Friday, March 22, 2013

How's It Work?

It was late at night, my husband was getting the coffee maker ready for the next morning, my younger son was snoring from his bunk, and I was waiting for everything to quiet down so I could watch The Walking Dead in solitude from under my blanket.  My 6th grader came out of his room whining about his frustration with homework which should have been completed hours earlier.  He wastes so much time arranging the perfect Pandora mix, looking for comfortable headphones, and getting his drink situated in the right place on his desk between piles of crumpled papers, Boy Scout patches, and his hatchet (yes, he really has a hatchet on his desk but that seems like a whole other post).

I offered to help with whatever offending worksheet was causing this night's duress.  He set down his paper and grabbed his pencil to begin and I had to do a double-take.  He had a mechanical pencil which had been deconstructed and reconstructed from various other pencils.  It was a lovely multicolored creation now, but most importantly it was missing the point that holds the lead in place so that you can write.  "What happened to your pencil?" I asked.  "I took it apart to see how it works and lost the top".  He didn't seem at all put out by this even though he was attempting to draw a straight line against a ruler with just the lead guiding him.  Really?

Boys have to demolish things to check 'em out and see how they work.  Never mind that the object might not go back together the same way ever again.  I'm thankful that we haven't lost any large electronics (yet) to this phenomenon but I know other families who have.  Cause and effect experiments.  My brother placed one of those reusable plastic frozen cooler packs in the microwave and nuked it when he was younger.  This was back in the 80's so I still cringe at the thought of some blue radioactive gel oozing out of a first-edition microwave that scattered who-knows-what kind of particles everywhere.  Here's the kicker: he forgot that he was conducting this experiment and went off to do some other boy thing and left it there for our mom to discover.

So as parents we try to find a safe way to channel this "build and destroy" drive.  Enter - Legos.  Man, I wish I had bought stock in this company before I even thought of having kids.  We have so many bins of minuscule plastic blocks throughout our house.  And the marketing department is genius!  Back when I was a kid you had one big box of multicolored Legos  and you built one thing and then took it apart to build the next thing.  Now you buy one box, often with hundreds of specific parts to make one object, which either gets displayed on a shelf, or stepped on and never put back together again.  Have you ever stepped on a Lego?  It sends a shooting pain up your leg like nothing else except maybe stepping on a sea urchin, and I pray never to have that personal experience.  My vacuum has picked up so many unseen pieces (that I'm sure were essential to some creation) and the horrendous knocking sound always alerts me to the fact, but you don't think I'm opening up that bag to hunt around for a piece of plastic, do you?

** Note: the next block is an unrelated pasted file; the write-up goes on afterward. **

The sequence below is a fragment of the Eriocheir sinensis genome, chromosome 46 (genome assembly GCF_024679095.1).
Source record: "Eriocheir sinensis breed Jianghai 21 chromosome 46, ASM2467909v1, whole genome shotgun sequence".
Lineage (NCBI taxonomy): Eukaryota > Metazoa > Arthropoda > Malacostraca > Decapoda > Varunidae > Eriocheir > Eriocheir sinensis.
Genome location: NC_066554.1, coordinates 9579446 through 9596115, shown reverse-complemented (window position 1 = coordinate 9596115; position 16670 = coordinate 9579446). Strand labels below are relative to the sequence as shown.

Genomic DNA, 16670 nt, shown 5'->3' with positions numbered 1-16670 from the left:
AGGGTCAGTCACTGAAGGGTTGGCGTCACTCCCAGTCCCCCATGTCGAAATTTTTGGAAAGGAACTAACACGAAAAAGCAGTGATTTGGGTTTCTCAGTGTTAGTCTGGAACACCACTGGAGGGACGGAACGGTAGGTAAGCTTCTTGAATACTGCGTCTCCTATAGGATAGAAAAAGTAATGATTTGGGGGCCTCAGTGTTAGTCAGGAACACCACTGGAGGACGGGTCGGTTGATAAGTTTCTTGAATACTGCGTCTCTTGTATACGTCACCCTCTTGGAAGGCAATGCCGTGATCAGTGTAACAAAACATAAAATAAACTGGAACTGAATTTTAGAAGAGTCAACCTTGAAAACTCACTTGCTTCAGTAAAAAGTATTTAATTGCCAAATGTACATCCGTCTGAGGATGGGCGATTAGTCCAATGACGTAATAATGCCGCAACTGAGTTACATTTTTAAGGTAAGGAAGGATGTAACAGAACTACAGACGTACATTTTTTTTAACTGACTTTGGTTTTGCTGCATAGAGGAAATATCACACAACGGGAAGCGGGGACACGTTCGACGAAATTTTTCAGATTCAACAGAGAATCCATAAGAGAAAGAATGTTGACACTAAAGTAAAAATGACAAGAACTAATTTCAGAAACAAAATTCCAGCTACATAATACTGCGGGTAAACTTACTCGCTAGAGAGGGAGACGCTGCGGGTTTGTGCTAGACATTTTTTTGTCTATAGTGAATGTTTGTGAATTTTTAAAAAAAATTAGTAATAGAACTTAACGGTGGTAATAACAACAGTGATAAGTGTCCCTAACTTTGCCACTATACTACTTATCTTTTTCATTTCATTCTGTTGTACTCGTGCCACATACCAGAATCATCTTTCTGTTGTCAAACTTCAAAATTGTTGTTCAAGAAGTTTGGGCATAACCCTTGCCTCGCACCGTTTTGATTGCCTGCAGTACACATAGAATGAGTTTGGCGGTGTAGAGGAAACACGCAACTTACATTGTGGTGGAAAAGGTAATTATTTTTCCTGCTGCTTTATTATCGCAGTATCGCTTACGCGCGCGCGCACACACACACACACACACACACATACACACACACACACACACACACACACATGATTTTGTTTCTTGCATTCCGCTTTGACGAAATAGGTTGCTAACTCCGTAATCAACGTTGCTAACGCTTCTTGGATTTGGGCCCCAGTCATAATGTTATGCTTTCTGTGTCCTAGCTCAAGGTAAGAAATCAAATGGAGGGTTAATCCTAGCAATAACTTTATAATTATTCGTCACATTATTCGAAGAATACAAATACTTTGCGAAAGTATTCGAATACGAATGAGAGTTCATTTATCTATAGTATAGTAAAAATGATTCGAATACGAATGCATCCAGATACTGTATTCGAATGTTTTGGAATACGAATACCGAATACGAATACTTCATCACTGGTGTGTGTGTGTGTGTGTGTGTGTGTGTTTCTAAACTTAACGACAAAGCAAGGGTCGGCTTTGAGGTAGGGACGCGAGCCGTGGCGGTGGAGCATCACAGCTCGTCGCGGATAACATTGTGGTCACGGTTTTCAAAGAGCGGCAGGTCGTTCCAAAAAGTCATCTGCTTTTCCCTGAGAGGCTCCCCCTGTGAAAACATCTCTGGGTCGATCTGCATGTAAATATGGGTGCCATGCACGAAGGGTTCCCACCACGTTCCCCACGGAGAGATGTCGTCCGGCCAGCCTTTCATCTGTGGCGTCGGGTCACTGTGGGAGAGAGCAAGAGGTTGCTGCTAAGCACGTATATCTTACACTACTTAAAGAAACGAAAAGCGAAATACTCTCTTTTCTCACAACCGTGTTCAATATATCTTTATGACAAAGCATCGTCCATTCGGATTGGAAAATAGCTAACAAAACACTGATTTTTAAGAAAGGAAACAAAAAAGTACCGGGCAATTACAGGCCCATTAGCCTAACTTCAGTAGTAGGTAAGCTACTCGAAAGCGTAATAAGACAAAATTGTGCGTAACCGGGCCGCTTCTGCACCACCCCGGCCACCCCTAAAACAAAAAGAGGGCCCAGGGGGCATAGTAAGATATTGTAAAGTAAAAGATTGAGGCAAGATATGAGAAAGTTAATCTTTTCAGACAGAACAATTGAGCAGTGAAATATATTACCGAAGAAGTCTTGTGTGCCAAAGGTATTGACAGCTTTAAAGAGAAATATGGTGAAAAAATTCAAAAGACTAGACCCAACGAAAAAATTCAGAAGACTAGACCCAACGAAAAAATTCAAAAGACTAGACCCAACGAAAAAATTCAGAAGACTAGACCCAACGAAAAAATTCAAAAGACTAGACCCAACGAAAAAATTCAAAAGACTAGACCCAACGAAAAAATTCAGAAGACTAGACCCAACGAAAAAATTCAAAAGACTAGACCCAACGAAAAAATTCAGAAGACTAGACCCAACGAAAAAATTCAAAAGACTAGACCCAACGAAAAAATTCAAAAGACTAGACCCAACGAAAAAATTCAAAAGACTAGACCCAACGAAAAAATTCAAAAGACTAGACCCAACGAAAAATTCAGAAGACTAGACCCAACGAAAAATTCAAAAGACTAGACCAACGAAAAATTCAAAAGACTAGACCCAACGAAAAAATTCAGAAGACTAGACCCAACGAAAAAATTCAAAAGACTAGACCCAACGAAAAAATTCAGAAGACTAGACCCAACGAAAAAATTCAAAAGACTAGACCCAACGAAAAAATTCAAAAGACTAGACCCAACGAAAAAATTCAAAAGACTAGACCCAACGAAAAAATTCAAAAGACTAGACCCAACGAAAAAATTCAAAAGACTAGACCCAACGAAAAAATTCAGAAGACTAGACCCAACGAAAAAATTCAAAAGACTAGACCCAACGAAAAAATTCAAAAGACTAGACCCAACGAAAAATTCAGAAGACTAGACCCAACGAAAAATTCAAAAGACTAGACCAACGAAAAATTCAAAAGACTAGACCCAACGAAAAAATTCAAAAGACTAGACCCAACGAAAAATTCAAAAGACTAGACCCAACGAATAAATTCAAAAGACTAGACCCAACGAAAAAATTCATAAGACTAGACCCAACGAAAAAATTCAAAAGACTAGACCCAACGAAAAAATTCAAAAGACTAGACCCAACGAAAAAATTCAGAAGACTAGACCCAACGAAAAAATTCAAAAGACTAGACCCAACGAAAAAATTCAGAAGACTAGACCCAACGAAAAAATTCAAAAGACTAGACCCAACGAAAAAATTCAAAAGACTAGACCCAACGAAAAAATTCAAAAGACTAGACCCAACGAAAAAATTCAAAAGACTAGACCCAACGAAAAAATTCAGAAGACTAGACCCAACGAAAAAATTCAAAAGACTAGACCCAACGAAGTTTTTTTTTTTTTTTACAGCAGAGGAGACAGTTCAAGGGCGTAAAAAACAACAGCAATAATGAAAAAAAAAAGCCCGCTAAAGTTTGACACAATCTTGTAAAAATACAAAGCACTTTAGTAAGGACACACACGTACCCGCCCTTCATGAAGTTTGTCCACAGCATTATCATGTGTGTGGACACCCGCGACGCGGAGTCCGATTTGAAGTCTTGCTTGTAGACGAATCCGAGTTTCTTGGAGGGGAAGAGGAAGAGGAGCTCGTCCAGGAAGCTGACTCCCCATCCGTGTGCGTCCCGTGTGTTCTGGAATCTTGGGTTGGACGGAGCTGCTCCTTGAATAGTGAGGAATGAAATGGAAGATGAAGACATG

It's even gotten to the point where my boys fight over individual pieces.  "That part came with my Ninjago Garmatron and I need it!" "Nuh uh!  It goes to Vizsla's Mandalorian Fighter!"  Seriously people.  They can keep this stuff straight, but can't remember whether they ate lunch today or not.  Zack is thinking of becoming an architect one day.  Let's just hope he keeps his parts in order.

1 comment:

  1. Yeah... no way of telling what ELSE might be in the vacuum cleaner bag!!!